Today, Federal Communications Commission (FCC) Chairman Ajit Pai formally unveiled a plan to eliminate existing net neutrality protections. The commission is slated to vote on the proposal on December 14, seven months after the chairman announced that the FCC would be reviewing the 2015 rules.
Pai’s proposal will rescind bans on blocking, throttling, and paid prioritization, a change that will place all Internet users at the mercy of the handful of major Internet service providers (ISPs) that control virtually all online traffic.
The following statement can be attributed to Engine’s Executive Director, Evan Engstrom:
“Chairman Pai’s Restoring Internet Freedom Order offers freedom only to Big Telecom. For companies that do business on the Internet, this change in regulation will bring increased uncertainty in their ability to access their users as they have under the current rules. Startups have been able to grow and innovate under the assumption that they would have continued access to their core constituencies. Now, these companies have to worry about increased operating costs, competing against incumbents with entrenched ties to cable companies, and a decline in investor interest.
The 2015 Open Internet Order enshrined strong, bright line protections against ISP discrimination that have governed the Internet’s functioning for years. Pai’s plan rejects the longstanding consensus that ISPs should not be allowed to use their gatekeeper power over Internet users to distort competition and hurt consumer choice, abandoning the FCC’s role in protecting against ISP discrimination. Even though a vast majority of Americans have at most one option for high-speed Internet access, Pai believes that nonexistent competition will keep ISPs in check. In reality, ISPs have the incentive and capacity to harm startup innovation to the benefit of the richest incumbents.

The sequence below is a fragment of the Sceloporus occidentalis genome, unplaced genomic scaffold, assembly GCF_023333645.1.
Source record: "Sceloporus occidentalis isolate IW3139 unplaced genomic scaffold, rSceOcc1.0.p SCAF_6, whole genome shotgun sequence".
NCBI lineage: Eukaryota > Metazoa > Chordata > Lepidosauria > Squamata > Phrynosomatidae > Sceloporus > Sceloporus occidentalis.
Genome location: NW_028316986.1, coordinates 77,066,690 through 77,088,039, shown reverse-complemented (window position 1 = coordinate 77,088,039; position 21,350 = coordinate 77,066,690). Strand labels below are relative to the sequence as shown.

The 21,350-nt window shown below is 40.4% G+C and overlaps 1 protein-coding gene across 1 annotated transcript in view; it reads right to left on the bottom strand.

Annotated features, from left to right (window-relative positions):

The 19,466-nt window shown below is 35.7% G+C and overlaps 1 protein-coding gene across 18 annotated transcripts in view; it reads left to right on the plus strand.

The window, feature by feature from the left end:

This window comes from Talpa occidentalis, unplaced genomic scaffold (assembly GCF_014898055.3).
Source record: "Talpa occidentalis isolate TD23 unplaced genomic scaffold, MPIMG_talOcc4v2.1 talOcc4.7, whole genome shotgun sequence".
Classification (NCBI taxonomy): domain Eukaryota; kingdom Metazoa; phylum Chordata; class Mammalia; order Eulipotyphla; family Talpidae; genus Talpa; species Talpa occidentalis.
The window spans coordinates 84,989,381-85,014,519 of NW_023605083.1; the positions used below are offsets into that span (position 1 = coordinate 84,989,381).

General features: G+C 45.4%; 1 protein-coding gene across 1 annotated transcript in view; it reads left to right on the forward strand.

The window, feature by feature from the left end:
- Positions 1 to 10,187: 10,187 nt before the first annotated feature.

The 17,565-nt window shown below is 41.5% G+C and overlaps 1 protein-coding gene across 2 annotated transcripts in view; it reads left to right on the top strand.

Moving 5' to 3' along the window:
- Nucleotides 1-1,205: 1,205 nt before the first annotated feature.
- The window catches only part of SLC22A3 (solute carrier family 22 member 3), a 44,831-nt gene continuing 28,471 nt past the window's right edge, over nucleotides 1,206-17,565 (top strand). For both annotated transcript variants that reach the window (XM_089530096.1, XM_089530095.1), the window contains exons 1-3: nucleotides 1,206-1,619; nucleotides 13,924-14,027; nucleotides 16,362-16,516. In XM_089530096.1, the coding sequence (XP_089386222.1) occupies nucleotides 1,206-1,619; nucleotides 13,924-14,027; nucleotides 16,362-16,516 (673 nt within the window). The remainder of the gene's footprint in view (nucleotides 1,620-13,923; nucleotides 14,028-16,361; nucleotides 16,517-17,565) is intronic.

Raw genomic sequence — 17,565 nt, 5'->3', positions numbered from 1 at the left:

Over 1,200 startups have already made their voices heard on this issue. In April 2017, companies from all 50 states wrote a letter to Chairman Pai that rejected the notion that the current rules placed a heavy regulatory burden on Internet users. Instead, they argued, ‘our companies should be able to compete with incumbents on the quality of our products and services, not our capacity to pay tolls to Internet access providers.’ Engine echos that sentiment and encourages all citizens and consumers to continue to call for true Internet freedom.”